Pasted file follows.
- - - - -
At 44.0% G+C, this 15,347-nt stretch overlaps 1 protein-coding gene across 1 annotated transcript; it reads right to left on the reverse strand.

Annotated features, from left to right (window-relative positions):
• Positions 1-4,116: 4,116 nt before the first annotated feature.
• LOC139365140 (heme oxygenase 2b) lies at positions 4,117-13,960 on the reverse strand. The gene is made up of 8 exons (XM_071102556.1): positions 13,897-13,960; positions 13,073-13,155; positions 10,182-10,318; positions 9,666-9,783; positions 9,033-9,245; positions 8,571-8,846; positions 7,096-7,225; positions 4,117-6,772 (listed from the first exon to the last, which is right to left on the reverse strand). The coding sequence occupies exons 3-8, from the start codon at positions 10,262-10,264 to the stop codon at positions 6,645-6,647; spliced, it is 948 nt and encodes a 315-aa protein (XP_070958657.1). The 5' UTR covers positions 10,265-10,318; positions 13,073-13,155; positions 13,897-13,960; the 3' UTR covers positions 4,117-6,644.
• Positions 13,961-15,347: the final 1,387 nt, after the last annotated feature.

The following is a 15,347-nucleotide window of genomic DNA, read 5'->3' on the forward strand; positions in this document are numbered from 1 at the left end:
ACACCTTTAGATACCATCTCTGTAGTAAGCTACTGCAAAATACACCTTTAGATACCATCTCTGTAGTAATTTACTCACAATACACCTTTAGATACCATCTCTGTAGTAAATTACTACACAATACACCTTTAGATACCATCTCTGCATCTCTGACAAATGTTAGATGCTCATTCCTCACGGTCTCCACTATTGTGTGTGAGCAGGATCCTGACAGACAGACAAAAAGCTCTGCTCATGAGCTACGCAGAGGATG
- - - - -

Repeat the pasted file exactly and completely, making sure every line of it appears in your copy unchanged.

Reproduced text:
At 44.0% G+C, this 15,347-nt stretch overlaps 1 protein-coding gene across 1 annotated transcript; it reads right to left on the reverse strand.

Annotated features, from left to right (window-relative positions):
• Positions 1-4,116: 4,116 nt before the first annotated feature.
• LOC139365140 (heme oxygenase 2b) lies at positions 4,117-13,960 on the reverse strand. The gene is made up of 8 exons (XM_071102556.1): positions 13,897-13,960; positions 13,073-13,155; positions 10,182-10,318; positions 9,666-9,783; positions 9,033-9,245; positions 8,571-8,846; positions 7,096-7,225; positions 4,117-6,772 (listed from the first exon to the last, which is right to left on the reverse strand). The coding sequence occupies exons 3-8, from the start codon at positions 10,262-10,264 to the stop codon at positions 6,645-6,647; spliced, it is 948 nt and encodes a 315-aa protein (XP_070958657.1). The 5' UTR covers positions 10,265-10,318; positions 13,073-13,155; positions 13,897-13,960; the 3' UTR covers positions 4,117-6,644.
• Positions 13,961-15,347: the final 1,387 nt, after the last annotated feature.

The following is a 15,347-nucleotide window of genomic DNA, read 5'->3' on the forward strand; positions in this document are numbered from 1 at the left end:
ACACCTTTAGATACCATCTCTGTAGTAAGCTACTGCAAAATACACCTTTAGATACCATCTCTGTAGTAATTTACTCACAATACACCTTTAGATACCATCTCTGTAGTAAATTACTACACAATACACCTTTAGATACCATCTCTGCATCTCTGACAAATGTTAGATGCTCATTCCTCACGGTCTCCACTATTGTGTGTGAGCAGGATCCTGACAGACAGACAAAAAGCTCTGCTCATGAGCTACGCAGAGGATG